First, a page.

Summer Snow 101: Getting Schooled in the Best Summer Skiing Spots
Seasons are reversed south of the equator, so there is always good "summer" skiing Down Under. The major ski fields are above the tree line, inviting skiers to enjoy wide-open runs with great vistas. The Mt. Hutt resort is among the expert's choice for challenging skiing. However, high winds can close the resort a few days a month, explaining its Kiwi nickname, Mt. Shut.
The Cardroan has the best intermediate skiing; nearly 1,300 vertical feet and wide-open bowls with dry, reliable snow makes it a great place to improve your skills. Nearby Treble Cone, with 2,200 vertical feet and lots of moguls, is for rough-and-ready types. As with all New Zealand resorts, the skiing is above tree line.
A couple of hours away is Queenstown, the winter sports hub of the South Island. Regular bus service takes skiers to the Remarkables and Coronet Peak resorts. Snow conditions are likely to be better at the Remarkables, which offers some excellent and challenging black runs, although the slopes can get icy in August and September.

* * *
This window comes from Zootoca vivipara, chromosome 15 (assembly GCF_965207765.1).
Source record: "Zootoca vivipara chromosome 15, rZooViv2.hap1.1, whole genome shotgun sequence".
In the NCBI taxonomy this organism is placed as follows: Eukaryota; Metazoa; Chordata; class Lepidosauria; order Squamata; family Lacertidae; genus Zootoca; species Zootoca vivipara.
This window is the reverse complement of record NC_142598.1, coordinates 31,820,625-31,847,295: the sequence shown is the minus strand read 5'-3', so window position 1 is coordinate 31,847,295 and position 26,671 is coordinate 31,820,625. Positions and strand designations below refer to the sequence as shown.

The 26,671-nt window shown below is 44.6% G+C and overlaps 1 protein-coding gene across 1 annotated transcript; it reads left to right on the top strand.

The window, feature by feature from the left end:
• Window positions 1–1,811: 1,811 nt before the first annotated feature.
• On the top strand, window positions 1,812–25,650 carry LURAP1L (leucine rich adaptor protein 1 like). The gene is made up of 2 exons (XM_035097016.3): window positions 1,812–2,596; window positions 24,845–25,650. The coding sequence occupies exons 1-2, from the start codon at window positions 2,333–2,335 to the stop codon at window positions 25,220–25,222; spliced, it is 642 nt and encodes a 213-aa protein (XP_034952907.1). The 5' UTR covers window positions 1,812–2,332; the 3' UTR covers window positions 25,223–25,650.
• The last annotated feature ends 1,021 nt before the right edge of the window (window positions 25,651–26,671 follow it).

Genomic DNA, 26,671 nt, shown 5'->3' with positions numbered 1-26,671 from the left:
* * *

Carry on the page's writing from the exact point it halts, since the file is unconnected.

Lift tickets at the majority of New Zealand skiing destinations cost around $40 per day. There are no on-site accomodations at the ski areas. However, lodging can be found in Queenstown, Wanaka, or nearby towns.
Deep powder, top-notch guides, and extraordinary views combine to distinguish New Zealand heli-skiing as world-class. Harris Mountain Heli-skiing (P.O. Box 634, Qeenstown, New Zealand, 01164.3443.7930; www.new-zealand/hmh)offers packages starting at about $400 per day, while $3,850-$4,200 buys a mind-boggling Odyssey Weekseven days of guided heli-skiing, 75,000 vertical feet of runs, and all meals and accommodations.
Details mentioned in this article were accurate at the time of publication